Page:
In the early days, poultry farming as a business was never standardized. There were many areas to improve and loopholes that were exploited. Chicken farming was practiced along with intensive farming for the survival of one’s own family. However, with the industrial revolution shaping up in the early 1800s, the poultry business saw a rapid change in its processing and production techniques. This period saw the mechanization of the manufacturing and production industry and a revolution in power that affected the social, cultural, and economic conditions of the world.
Though this meant better mechanization and faster production, egg poultry farms were far from carrying the image of an idyllic mother hen sitting on her nest. The desire to maximize profits led to mass production of eggs, but at the cost of the hens’ lives which became very miserable having no means of escape. The profits of the egg industry skyrocketed, and the suffering of poultry stock rose as well.
Soon, people started noticing the degrading quality of the eggs from mass production poultry farms which bred layer chicken and gave them only commercial grans feed. Many eggs were found to be defective with no actual system in place to govern the quality of eggs. This had to change and a new system was standardized to regulate the egg production process.
How can a standardized process help?
Poultry enterprises may vary from basic backyard poultry keeping to mechanized and automated production plants. Commercial poultry farming and specialized egg production are generally used in developing countries like India. Factors that affect egg production are the breed of the chicken, mortality rate, age of the bird, body weight, laying house, lighting schedule, and the feed.
A standardized process is the one in which these factors are tried to mimic with the best practices as much as possible, to maximize the egg production without defects.
Normally a bird produces one egg each day. Besides, not all birds start to lay precisely when they are 21 weeks old. Planning along these lines is hence needed for egg production to be steady and satisfy market needs. In regions where the environment is hot and moist, commercial laying birds produce on average somewhere in the range of 180 and 200 eggs each year. In more calm environments birds can deliver on average somewhere in the range of 250 and 300 eggs each year.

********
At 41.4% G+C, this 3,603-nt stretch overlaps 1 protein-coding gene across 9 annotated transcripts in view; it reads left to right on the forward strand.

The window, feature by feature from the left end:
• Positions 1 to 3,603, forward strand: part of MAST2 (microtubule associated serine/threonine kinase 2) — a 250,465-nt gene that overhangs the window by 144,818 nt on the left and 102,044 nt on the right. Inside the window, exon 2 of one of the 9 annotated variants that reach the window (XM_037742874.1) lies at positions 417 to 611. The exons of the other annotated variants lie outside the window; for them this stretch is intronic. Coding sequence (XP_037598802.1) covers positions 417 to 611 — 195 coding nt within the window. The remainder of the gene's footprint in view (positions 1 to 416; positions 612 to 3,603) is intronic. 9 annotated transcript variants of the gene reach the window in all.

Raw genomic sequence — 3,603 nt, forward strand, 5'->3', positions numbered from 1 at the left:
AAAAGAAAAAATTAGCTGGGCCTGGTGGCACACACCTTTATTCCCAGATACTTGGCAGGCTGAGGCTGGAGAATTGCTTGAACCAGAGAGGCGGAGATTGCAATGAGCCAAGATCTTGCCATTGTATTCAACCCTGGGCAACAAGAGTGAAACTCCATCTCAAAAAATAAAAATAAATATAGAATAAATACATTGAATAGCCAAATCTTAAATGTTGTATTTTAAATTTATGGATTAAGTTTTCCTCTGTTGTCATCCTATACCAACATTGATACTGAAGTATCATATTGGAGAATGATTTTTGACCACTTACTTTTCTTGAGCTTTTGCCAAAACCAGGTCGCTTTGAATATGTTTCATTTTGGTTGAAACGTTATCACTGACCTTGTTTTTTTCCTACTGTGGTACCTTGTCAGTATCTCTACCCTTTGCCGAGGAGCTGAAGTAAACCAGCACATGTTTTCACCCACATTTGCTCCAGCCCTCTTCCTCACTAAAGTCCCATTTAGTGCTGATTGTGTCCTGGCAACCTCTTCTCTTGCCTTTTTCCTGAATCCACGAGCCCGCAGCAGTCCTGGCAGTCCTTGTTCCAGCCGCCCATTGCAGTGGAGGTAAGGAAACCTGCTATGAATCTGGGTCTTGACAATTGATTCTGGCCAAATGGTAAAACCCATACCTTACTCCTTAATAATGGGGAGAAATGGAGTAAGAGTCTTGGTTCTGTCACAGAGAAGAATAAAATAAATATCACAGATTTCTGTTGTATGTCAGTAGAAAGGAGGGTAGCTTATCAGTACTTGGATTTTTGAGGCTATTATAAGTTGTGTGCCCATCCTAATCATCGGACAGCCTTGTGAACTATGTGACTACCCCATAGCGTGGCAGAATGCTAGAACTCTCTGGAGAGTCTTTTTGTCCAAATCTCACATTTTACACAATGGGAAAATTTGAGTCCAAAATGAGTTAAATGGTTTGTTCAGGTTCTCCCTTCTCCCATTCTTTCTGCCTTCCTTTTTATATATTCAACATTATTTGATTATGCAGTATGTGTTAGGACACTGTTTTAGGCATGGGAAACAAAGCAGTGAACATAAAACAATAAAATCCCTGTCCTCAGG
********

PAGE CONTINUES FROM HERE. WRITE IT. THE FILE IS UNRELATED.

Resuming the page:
In a standardized process, the layer poultry farm is built taking into account the climatic factors. A well-built farm protects the birds from predation, direct sunlight, rain, excessive wind, heat, and cold. According to such a procedure, artificial lighting is used to ensure an increased laying duration because egg production is stimulated by daylight. Standardized procedures also have a strict adherence to the feed given to the chicken. A mixed-nature feed is needed for a better quality of eggs, rather than only grain-based commercial feed.
Does a standardized process determine the quality of eggs?
The answer is a definitive YES! A standardized process of egg production takes the well-being of the foul as well as the eggs into account which results in lesser defective eggs and makes them nutrient-rich. Under a standardized procedure, the hens are given a mixed variety of feed including grass, bugs, seeds, and flowers, all rich in carotenoids which results in a deep yellow-colored yolk which is a clear indication of a healthy egg. Not just the feed, hens are also given space to move around instead of being caged in closed quarters.
Clean and hygienic living quarters essentially control diseases in the flock and the mortality rate is reduced. Since the cost of replacement is reduced with the reduced mortality rate, more inflow of cash is done towards the maintenance of the egg quality.
How does OVO Farm standardize its farms?
From high-quality feed to the inspection of eggs, our farm processes make certain that the egg freshness, uniformity, and shelf life are maintained with the highest quality. We take great care to make sure that the hygiene is not compromised, by keeping closed houses for dirt-free eggs, automated egg collection with no human intervention, and optimum temperature for storing the eggs.
Over the last two decades of poultry production at OVO Farm, we have had a fundamental approach to standardize our processes. We take pride in our small-town values and approach which keeps us close to our flocks and also empowers our people by giving them ownership of the farms. This brings out the motivation to work as farmers instead of mere employees.
Our eggs are thus, 20% bigger, with a deep yellow-colored yolk, and safer because of non-antibiotic feed and UV protection tactics.